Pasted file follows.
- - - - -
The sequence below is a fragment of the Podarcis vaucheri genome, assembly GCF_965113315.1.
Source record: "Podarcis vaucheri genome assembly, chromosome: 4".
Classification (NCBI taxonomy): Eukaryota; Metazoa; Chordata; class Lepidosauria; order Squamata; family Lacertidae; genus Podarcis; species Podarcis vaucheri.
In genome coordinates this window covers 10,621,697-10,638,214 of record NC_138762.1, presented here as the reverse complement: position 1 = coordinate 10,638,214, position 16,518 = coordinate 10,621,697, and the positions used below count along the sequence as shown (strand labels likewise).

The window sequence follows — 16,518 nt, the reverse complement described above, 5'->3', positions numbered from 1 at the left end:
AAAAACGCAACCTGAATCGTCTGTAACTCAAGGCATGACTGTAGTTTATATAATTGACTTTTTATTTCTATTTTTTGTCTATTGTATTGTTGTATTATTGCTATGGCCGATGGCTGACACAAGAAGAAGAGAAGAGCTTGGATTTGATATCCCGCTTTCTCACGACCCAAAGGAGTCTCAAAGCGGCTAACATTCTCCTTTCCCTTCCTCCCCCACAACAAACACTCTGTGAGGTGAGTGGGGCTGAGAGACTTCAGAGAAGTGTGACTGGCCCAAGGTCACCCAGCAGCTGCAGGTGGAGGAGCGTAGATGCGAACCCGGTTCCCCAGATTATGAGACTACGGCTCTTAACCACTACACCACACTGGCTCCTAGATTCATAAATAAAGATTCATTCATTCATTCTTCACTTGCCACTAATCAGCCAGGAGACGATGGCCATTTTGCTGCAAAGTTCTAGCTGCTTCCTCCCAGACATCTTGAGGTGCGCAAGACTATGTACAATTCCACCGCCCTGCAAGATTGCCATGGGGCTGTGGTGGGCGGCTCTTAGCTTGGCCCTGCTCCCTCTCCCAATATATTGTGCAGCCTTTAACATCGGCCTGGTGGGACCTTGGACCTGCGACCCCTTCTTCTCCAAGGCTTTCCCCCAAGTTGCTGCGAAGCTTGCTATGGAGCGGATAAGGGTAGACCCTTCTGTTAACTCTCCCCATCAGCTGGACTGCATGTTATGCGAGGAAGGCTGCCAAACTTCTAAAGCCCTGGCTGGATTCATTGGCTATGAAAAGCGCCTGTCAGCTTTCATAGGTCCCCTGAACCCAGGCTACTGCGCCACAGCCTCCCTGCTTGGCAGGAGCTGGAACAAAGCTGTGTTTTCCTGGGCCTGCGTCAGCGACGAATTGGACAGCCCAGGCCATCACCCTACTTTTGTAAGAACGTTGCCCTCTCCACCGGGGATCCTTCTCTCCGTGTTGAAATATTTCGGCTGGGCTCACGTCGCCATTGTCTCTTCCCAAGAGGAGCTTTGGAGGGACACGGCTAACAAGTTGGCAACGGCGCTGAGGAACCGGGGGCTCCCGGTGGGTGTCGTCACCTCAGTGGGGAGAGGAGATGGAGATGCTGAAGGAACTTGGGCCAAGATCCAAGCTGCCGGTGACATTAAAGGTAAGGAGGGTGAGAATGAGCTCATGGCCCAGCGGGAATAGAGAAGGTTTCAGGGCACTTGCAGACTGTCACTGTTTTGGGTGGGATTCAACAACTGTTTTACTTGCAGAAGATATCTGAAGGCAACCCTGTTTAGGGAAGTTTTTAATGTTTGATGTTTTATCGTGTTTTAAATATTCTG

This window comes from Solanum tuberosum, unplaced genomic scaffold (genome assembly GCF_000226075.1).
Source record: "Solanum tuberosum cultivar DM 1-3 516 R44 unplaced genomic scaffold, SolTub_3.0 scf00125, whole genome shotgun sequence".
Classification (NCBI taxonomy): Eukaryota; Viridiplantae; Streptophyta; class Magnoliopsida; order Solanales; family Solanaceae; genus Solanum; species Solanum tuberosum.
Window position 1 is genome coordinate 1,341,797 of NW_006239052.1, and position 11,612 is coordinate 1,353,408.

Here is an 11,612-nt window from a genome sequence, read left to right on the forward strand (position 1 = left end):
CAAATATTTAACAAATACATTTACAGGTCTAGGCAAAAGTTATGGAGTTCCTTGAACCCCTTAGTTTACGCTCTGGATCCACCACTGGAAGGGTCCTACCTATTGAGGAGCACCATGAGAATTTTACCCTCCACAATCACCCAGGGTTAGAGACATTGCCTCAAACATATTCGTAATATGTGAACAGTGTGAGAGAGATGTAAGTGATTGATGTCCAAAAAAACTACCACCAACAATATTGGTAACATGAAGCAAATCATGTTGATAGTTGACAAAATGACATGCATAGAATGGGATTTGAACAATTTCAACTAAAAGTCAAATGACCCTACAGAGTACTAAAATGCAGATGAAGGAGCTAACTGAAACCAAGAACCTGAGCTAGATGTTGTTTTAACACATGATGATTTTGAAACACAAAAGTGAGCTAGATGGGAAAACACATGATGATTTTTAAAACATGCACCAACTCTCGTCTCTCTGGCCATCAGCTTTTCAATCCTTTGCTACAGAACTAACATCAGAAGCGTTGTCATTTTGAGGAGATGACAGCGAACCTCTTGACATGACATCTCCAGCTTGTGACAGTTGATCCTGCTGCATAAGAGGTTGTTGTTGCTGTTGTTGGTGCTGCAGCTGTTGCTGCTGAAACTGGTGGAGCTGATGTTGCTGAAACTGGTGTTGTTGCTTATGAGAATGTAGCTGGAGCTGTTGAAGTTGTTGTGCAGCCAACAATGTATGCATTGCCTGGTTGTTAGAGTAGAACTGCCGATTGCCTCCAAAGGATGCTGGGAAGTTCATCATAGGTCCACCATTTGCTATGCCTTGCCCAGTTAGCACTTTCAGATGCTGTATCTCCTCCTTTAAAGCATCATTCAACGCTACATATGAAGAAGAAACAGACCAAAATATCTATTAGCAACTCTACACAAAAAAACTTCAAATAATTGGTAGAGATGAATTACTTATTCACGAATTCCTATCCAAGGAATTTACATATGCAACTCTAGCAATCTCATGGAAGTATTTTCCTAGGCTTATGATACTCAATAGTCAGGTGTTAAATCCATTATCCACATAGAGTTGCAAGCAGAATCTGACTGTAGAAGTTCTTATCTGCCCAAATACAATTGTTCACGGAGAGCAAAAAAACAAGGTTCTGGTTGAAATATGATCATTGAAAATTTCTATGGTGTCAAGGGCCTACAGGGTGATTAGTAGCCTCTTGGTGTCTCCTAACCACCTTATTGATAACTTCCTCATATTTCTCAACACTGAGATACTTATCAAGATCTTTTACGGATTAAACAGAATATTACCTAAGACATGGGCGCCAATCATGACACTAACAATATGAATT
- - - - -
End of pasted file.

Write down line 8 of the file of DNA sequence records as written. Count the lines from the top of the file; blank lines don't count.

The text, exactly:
Source record: "Solanum tuberosum cultivar DM 1-3 516 R44 unplaced genomic scaffold, SolTub_3.0 scf00125, whole genome shotgun sequence".